The Old Post Office

“Village location, a warm family feel at this character guest house” - AA Inspector

LOCATION

LANCHESTER, COUNTY DURHAM

Official Rating
Inspected by
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Awards
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  •   Social distancing and safety measures in place
  •   Follows government and industry guidelines for COVID-19
  •   Signed up to the AA COVID Confident Charter
Opening status: Open
Our COVID-19 measures:
In our small (3 room) B&B, we have provided wipe-clean folders in each room, with details of our enhanced cleaning procedures and information about the virus and about actions that we expect them to take whilst staying with us. We have reconfigured the breakfast room with extra tables to allow guest groups to sit at least 1m apart from each other, removing furniture to make this possible. We have not removed cushions or extra blankets as we feel this would impact on guest comfort, but have committed to extra washing and sanitising procedures to ensure that these items do not harbour the virus.

Our Inspector's View

Located in the historic town of Lanchester, this Grade II listed building dates back to 1788 and has been lovingly restored by the current owners. Bedrooms are spacious and very comfortable, with thoughtful extras provided as standard. Great care is taken when choosing suppliers for breakfast items. The delightful gardens to the rear add to the quality of this wonderful property.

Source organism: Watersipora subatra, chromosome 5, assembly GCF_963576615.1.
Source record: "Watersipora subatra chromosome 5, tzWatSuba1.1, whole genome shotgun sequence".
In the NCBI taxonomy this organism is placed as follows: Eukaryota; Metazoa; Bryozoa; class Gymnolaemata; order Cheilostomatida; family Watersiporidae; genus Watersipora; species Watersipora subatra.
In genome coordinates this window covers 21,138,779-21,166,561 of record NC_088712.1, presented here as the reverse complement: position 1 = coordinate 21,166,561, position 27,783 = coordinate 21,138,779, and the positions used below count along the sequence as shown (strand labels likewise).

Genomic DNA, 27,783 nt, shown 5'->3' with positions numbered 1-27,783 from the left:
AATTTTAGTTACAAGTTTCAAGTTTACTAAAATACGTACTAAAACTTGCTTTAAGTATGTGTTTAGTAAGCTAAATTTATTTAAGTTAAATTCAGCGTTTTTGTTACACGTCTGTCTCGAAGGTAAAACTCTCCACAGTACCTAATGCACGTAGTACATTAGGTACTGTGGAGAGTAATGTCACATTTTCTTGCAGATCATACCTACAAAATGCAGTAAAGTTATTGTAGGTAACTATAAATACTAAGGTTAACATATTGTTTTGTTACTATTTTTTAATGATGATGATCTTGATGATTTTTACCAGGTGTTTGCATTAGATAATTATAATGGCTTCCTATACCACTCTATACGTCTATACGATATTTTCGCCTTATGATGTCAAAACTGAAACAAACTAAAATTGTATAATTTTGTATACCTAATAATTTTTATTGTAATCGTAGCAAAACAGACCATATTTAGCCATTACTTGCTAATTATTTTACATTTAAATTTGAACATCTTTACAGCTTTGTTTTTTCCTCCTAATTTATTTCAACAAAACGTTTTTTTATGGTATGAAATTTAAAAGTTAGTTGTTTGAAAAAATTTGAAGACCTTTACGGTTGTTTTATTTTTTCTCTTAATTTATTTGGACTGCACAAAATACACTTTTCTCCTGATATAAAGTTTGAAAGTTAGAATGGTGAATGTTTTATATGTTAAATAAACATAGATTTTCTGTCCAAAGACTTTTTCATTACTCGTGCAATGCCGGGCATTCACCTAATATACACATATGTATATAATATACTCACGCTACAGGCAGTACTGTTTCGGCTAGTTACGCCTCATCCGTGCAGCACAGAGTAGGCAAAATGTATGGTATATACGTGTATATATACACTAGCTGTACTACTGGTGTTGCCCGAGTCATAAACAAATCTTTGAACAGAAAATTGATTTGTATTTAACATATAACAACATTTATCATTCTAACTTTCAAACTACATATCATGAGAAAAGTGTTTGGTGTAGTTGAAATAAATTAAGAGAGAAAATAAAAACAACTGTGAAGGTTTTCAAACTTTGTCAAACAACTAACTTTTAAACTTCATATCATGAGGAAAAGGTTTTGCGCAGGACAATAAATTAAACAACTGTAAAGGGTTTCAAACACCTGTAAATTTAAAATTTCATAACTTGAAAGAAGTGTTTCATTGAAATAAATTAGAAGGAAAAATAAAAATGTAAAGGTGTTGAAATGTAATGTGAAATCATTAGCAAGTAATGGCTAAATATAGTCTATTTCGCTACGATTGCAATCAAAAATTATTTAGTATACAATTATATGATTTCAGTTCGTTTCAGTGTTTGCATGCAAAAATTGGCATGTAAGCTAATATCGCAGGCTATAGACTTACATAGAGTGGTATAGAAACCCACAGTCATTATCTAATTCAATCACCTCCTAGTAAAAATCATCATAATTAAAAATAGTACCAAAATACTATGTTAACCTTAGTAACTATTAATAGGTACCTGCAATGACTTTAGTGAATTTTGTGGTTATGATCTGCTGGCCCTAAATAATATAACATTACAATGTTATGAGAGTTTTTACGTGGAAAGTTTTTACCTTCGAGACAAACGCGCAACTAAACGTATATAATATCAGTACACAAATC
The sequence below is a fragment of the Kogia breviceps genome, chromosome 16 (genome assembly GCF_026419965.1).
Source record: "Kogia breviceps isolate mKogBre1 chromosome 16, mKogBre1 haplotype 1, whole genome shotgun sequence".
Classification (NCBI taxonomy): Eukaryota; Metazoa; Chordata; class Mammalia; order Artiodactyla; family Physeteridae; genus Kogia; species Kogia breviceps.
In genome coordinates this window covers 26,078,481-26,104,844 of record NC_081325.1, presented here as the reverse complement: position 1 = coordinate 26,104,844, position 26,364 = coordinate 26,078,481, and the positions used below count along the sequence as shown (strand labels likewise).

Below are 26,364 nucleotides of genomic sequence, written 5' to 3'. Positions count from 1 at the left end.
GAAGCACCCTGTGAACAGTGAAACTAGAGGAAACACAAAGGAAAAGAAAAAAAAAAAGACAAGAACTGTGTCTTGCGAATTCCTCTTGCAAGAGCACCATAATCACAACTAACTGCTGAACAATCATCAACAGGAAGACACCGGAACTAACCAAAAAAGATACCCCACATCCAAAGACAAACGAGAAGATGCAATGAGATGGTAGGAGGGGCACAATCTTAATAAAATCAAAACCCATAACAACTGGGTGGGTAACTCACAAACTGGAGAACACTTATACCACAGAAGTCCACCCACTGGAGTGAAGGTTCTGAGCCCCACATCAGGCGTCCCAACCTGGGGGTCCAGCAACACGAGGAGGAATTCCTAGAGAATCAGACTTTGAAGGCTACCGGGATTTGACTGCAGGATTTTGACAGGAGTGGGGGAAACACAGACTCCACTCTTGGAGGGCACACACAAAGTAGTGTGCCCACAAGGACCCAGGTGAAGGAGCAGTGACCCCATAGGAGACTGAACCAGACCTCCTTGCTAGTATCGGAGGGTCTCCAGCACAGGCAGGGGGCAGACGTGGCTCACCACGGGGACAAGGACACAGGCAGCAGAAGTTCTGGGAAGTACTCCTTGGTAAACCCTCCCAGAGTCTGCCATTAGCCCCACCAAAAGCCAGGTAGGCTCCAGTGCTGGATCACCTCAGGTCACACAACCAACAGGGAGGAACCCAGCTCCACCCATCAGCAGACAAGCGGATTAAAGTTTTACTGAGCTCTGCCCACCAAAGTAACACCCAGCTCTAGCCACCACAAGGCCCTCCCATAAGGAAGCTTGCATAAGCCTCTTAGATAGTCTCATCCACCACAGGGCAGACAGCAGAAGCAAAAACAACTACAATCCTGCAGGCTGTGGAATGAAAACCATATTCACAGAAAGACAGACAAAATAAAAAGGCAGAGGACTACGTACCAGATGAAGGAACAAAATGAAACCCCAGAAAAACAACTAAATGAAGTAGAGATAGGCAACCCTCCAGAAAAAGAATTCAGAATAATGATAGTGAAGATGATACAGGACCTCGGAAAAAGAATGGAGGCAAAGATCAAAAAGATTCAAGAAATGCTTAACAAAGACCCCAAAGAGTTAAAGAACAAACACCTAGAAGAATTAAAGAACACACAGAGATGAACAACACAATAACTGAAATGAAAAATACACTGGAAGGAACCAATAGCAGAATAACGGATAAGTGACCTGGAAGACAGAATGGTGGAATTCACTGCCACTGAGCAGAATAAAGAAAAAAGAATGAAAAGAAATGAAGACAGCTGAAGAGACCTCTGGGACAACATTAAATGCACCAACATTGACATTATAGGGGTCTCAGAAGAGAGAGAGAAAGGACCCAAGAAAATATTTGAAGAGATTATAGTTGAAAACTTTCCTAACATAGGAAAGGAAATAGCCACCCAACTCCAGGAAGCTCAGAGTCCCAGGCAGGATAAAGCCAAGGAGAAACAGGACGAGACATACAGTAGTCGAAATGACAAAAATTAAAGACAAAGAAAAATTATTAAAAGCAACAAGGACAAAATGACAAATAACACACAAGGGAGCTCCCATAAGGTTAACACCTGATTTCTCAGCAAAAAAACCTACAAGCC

Awards, Accolades & welcome Schemes

award
4 Gold Star Award: Premier Collection
The Old Post Office
27 Front Street, LANCHESTER, DH7 0LA
Phone : 01207 528420

Features

Rooms
  • Rooms 3
  • Family bedrooms: 1
Children
  • Children welcome
  • Cots provided
  • Children's play area
  • High chairs
  • Laundry facilities
  • Children's portions or menu
Facilities
  • Free TV
  • Wifi
  • Lounge without TV
  • Open parking
Accessibility
  • Accessible bedrooms: 1
Opening Times
  • Open all year
Weddings
  • Maximum number of guests: f

About The area

Discover County Durham

County Durham reaches halfway across England, from the North Pennines in the west, to the sea in the east. Much of it is very sparsely inhabited, and is naturally beautiful; a mix of rolling hills, monumental valleys, lush farmland and unforgiving moors. It’s strong on industrial heritage as well, and remnants of the now all-but-vanished mining industry are everywhere.

The City of Durham has a magnificent Cathedral which can be traced back to the establishment of a church in the 10thcentury as the final resting place of the miraculous remains of Saint Cuthbert. The Cathedral, alongside the city’s Castle (an 11th-century structure that now houses University College), were created a UNESCO World Heritage Site in 1986. The area’s mining past is fully documented at the Durham Mining Museum; an amazing resource. Bishop Auckland is the other major settlement, and for centuries was run almost as an independent state by the powerful Bishops of Durham. These days it is still a bustling town with plenty of shops, historical interest and events like the annual food festival. The coastal town of Peterlee is unusual; it was set up as a new town to house Durham miners after WW2. 

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